It’s no surprise to learn that young people in the United States are less religious than the rest of the population. Now, a new study from the Pew Research Centre finds that the same pattern holds throughout the world (with few exceptions).

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The analysis of more than 100 countries found that young people are less religious no matter what else is happening in the countries.

Although the age gap in religious commitment is larger in some nations than in others, it occurs in many different economic and social contexts — in developing countries as well as advanced industrial economies, in Muslim-majority nations as well as predominantly Christian states, and in societies that are; overall, highly religious as well as those that are comparatively secular.

Only two nations — Georgia (the former Soviet republic) and Ghana (in West Africa) — had young people who were more religious than the adults.

There are two charts you should really look at.

The first shows you the gap between young and old when it comes to how important religion is in their lives:

less religious

That is a gorgeous chart. It’s not that young people are somewhat less religious than their parents. They’re running the hell away from religion all over the world.

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Some conservatives may argue that’s a bad thing: Less religion must mean more chaos, more violence, more depression. But another series of charts shows that’s not the case at all. In fact, the analysis shows, “Religious commitment is lower in countries with higher education, higher GDP and greater income equality.”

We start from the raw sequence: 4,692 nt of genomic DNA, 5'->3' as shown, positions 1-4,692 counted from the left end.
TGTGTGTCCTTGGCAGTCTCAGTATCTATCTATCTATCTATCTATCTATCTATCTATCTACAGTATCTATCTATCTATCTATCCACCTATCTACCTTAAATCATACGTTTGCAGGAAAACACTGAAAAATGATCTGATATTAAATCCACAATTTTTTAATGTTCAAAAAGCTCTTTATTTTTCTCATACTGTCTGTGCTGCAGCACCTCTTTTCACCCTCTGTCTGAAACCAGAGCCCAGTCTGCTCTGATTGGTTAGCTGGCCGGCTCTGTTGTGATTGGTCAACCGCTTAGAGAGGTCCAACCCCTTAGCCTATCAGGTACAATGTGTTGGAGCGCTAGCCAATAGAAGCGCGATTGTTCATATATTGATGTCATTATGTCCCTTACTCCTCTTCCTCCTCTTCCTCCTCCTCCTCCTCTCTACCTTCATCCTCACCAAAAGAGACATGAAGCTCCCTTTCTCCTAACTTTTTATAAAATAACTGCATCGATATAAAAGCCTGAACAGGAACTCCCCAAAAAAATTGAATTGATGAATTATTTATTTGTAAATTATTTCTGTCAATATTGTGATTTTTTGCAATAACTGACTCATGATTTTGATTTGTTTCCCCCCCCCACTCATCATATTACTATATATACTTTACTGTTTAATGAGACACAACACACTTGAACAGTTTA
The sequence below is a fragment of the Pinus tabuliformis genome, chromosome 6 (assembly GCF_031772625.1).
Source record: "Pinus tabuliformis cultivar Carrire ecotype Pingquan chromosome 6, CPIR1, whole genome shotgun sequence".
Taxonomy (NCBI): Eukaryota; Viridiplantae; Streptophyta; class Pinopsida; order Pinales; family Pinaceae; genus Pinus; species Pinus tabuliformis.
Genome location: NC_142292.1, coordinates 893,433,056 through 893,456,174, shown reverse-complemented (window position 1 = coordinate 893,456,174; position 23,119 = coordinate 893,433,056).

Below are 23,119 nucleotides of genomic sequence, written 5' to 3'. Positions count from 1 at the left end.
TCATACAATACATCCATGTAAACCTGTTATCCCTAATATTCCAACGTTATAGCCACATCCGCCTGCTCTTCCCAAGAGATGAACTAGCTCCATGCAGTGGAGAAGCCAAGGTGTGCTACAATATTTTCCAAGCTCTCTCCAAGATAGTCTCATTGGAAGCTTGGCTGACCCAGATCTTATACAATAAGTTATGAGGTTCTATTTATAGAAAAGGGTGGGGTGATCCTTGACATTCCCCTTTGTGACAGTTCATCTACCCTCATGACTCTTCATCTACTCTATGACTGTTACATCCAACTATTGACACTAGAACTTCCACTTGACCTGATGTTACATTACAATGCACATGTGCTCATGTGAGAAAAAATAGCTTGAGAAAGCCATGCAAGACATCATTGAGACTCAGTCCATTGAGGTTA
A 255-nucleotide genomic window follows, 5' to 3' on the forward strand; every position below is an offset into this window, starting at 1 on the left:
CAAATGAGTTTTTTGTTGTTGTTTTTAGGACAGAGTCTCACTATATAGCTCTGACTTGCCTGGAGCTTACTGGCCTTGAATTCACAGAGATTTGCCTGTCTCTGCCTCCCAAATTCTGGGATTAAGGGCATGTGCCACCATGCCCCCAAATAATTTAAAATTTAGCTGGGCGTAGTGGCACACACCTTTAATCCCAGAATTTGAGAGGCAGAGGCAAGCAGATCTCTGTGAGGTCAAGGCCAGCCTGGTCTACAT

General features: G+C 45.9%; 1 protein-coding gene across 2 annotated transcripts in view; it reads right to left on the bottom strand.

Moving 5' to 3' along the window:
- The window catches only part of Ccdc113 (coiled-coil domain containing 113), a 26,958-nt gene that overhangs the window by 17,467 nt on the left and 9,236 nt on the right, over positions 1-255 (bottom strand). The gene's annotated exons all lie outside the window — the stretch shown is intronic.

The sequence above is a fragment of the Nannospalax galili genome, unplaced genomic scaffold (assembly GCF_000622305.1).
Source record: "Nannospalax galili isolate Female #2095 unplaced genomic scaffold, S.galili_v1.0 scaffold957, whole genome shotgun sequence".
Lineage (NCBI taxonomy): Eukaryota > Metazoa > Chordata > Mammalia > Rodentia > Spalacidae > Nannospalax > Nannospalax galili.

Just look at this chart comparing a nation’s wealth to how much they pray. It’s obvious that when your country’s GDP is high, people are less likely to resort to irrational thinking.

less religious

Yonat Shimron of Religion News Service notes that the “survey suggests that even if today’s younger adults become more religious over time, they will likely be less religious than previous generations.”

Shimron also reminds us that, despite the overall trend, the world may not be getting more secular. That’s because the most religious nations in the world (mostly Muslim) are still churning out babies faster than the rest of world.

But when the trends are changing this much, this quickly, it’s foolish to assume that children will remain in their parents’ faith.

Pew put forth a number of intriguing explanations as to why so many young people are losing their religion. Education can play a role, as rising educational opportunities are usually — but not always — linked with lower levels of religious faith. Furthermore, as people age, have children and start contemplating their own mortality, they often grow more religious. Another theory is that new generations become less religious in tandem with economic development — as collective worries about day-to-day survival become less pervasive and tragic events become less frequent.

“According to this line of thinking, each generation in a steadily developing society would be less religious than the last, which would explain why young adults are less religious than their elders at any given time,” Pew said.

 

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